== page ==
The Ultimate Study Guide: Recorded Videos are Excellent References for StudentsAt the college level, distance education has long been driven by video streaming and recording. This approach has matriculated down to K-12, where teachers can use technology to record or stream their lessons. There are a couple of obvious, but extremely effective benefits of capturing video in this way:
- To support remote students - Video streaming allows remote students to watch along during a live class. With additional collaboration technologies in the classroom (like an interactive flat panel), they can even contribute to the discussion. If your district is still operating on a hybrid model, video streaming makes those hybrid classes possible.
In the past, if a student was out sick, they had no way of participating in class. With video streaming, they can learn from their home.
- To support studying outside of live classes - For any number of reasons, some students just learn better outside of the classroom. In-school stressors can be intense for many, making it difficult for those students to focus on their lessons.
Some of those students just need a different environment to learn in. By recording video content and making it available through an online (secure) platform, students can access class content when they're ready to learn. By giving students agency over their own learning, it's easier for educators to engage their classes.With video streaming and recording, schools empower their students to learn whenever and wherever they can. Young people have gotten used to absorbing information in this way, so it's an approach that students generally embrace.
A How-To Helper: Use Video to Guide Students Through Labs and Other Hands-On LessonsVideo goes well beyond a traditional classroom setting, too. For example, for lessons that include hands-on activities, video can be used as an in-class instructional tool. Labs can be tricky, and it's common for students to disengage if instructions aren't clear. Video can make those instructions clear, using a how-to format that combines visual and aural information. Even better, by deploying video in this way, instructors can roam around the room and provide additional assistance where needed. It's also an opportunity to introduce additional concepts that would otherwise be impossible to, for time reasons. Some schools scale this idea up. In a STEM lab, for instance, schools may install multiple displays around the room - one for each student group. Video instructions can be relayed to all displays at once, providing each group with a close-up look as the teacher walks through the process. Teachers can also use a document camera to provide these instructions live, as anything that's placed in front of the camera can be output to the room's displays.
A Safety Assistant: Video Can Demonstrate Proper Safety Procedures in Shop and Lab ClassesWhile video is typically used in an active role in schools, it's also effective as a passive teaching and messaging tool. For instance, in labs or in shop class where safety procedures are paramount, video can provide safety reminders and demonstrate equipment handling processes. In a woodshop class, small displays can be installed close to each machine. Here, they can output short video loops of people using the equipment properly and pointing out important safety features, like an emergency cutoff or guard. When shop or lab instructors start talking about safety, they typically lose at least some of their audience. Video can reinforce those potentially life-saving concepts by keeping students engaged.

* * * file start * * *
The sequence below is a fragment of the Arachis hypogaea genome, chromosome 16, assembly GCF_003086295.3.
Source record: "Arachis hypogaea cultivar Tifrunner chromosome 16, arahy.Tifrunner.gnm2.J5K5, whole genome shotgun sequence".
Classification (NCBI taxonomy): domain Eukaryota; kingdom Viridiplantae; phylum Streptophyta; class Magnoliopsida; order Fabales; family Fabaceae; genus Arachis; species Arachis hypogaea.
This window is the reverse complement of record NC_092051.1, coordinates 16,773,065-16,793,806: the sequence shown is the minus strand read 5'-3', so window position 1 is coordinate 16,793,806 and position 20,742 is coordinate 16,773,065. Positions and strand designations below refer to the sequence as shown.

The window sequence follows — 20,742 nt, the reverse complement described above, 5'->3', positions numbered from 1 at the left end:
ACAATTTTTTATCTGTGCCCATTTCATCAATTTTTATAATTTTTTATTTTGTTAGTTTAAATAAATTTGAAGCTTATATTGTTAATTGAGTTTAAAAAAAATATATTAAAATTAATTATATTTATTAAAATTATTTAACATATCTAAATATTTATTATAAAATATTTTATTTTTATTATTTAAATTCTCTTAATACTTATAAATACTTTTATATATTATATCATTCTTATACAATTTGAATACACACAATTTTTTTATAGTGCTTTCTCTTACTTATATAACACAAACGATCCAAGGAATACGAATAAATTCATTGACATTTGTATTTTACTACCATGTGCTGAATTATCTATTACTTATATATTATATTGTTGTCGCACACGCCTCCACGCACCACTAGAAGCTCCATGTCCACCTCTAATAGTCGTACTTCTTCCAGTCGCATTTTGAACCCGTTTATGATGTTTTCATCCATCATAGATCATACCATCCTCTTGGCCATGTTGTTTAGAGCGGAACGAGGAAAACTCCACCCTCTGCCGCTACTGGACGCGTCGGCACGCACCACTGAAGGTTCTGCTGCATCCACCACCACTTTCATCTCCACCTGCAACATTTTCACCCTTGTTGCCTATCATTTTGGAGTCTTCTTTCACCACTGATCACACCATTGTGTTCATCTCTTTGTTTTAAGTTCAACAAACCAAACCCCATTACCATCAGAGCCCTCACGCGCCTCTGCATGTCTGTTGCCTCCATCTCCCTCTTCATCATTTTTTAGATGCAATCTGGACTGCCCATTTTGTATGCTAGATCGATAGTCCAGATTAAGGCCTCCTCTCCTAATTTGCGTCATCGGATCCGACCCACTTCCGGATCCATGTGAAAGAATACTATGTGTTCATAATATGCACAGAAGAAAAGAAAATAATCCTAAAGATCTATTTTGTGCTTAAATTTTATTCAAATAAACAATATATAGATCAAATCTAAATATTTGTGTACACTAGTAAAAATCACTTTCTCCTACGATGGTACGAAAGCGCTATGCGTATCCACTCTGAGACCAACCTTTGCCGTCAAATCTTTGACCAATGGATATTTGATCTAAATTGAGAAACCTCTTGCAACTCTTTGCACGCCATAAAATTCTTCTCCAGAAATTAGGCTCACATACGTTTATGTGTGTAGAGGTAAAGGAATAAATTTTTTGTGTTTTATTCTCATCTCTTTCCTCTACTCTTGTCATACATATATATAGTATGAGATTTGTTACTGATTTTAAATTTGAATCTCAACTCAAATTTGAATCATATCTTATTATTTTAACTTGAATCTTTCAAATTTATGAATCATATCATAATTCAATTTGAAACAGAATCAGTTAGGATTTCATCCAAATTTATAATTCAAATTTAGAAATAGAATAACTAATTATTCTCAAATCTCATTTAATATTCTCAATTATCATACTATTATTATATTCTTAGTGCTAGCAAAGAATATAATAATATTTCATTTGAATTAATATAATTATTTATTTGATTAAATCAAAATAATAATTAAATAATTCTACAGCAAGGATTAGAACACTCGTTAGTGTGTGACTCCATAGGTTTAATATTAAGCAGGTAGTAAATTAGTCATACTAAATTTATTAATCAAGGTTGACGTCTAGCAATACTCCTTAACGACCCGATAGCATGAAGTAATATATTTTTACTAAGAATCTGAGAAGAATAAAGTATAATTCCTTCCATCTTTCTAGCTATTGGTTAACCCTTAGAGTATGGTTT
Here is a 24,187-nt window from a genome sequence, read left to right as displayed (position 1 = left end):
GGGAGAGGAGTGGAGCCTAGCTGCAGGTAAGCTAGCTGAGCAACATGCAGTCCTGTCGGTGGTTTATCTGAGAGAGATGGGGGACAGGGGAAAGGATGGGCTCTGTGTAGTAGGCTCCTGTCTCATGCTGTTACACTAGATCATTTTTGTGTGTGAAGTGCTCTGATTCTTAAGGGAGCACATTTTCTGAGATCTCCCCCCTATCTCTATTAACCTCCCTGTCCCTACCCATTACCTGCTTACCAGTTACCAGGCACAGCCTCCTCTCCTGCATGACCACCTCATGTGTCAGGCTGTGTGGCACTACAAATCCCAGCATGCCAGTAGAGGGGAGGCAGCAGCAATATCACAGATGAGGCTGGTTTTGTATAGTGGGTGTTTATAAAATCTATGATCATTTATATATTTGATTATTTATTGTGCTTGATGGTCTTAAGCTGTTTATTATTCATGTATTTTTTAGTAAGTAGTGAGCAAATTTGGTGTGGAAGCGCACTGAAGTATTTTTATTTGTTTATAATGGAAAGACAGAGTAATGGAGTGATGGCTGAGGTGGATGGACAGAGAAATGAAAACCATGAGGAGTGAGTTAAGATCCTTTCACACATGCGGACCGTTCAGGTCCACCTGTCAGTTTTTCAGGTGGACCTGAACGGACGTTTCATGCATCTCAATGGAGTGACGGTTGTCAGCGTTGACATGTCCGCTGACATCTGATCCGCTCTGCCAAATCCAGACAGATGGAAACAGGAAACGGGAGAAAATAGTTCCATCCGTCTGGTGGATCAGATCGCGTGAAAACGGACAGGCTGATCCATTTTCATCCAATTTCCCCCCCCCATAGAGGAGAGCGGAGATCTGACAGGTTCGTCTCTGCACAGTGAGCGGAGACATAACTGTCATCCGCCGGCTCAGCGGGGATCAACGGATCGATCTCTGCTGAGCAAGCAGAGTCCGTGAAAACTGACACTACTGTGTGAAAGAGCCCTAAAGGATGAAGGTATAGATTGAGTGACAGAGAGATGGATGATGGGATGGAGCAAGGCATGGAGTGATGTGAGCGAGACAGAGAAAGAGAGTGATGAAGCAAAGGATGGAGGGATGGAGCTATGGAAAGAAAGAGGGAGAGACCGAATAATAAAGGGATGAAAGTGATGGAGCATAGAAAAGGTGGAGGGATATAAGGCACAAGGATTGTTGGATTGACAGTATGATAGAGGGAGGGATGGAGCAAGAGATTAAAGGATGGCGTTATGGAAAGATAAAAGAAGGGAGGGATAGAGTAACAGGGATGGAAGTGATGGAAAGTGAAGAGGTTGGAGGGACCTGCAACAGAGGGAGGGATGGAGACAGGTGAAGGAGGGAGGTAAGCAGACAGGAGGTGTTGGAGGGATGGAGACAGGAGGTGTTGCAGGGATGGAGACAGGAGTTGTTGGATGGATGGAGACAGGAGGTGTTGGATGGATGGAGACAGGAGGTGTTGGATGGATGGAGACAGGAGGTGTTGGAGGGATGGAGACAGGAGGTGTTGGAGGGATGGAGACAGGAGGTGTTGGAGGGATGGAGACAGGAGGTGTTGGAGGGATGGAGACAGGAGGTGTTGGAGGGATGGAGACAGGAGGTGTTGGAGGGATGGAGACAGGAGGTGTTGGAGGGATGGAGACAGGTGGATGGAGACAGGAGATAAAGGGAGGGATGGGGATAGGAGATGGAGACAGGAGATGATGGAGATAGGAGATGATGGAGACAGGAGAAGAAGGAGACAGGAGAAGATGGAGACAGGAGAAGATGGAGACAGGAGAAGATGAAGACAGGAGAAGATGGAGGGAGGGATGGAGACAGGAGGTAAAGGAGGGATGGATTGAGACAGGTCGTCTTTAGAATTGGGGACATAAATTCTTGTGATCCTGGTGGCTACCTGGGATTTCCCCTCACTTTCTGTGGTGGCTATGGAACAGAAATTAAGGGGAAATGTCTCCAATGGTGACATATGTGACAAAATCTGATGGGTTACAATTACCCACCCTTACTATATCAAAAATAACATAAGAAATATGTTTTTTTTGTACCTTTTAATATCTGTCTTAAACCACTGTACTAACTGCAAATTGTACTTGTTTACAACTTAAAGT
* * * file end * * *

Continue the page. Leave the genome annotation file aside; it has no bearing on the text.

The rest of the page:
Creative Collaboration: Video Can Support an Array of Creative Learning ExperiencesVideo's versatility lends itself to an array of creative applications. Most schools already let their students handle the morning announcements through video streaming, but this only scratches the surface. The AV clubs of old are no longer around, as they've been replaced by something better - modern AV setups that allow all kinds of students to unleash their creativity. With video streaming and recording, K-12 students can do the following:
- Practice a range of occupational skills, including AV installation and production, journalism, and law. Have students give a mock weather forecast, pretend they're in a job interview or deliver a professional presentation - the kind of skills they will need to excel in the workforce.
- Expand their creative aptitude. Tons of creative skills are required for high quality video production. Hardware and tech skills, cinematography, set creation, wardrobe/costume design, video editing, graphic design, writing, elocution, production management - all skills that can enrich a student's creative toolbox.
- Work as a team toward something great. Video production requires a diverse set of skills, so students will need to collaborate to bring their AV ideas to life. And because there are so many roles to fill for video production, there's room for every type of thinker on the team.
- Break free from traditional classroom experiences. Many students thrive when they are allowed to learn outside of a typical classroom setting. They don't want to sit at a desk, they don't learn well through lectures, they're just flat bored – and experimenting with AV gives those students an alternative to traditional classroom learning.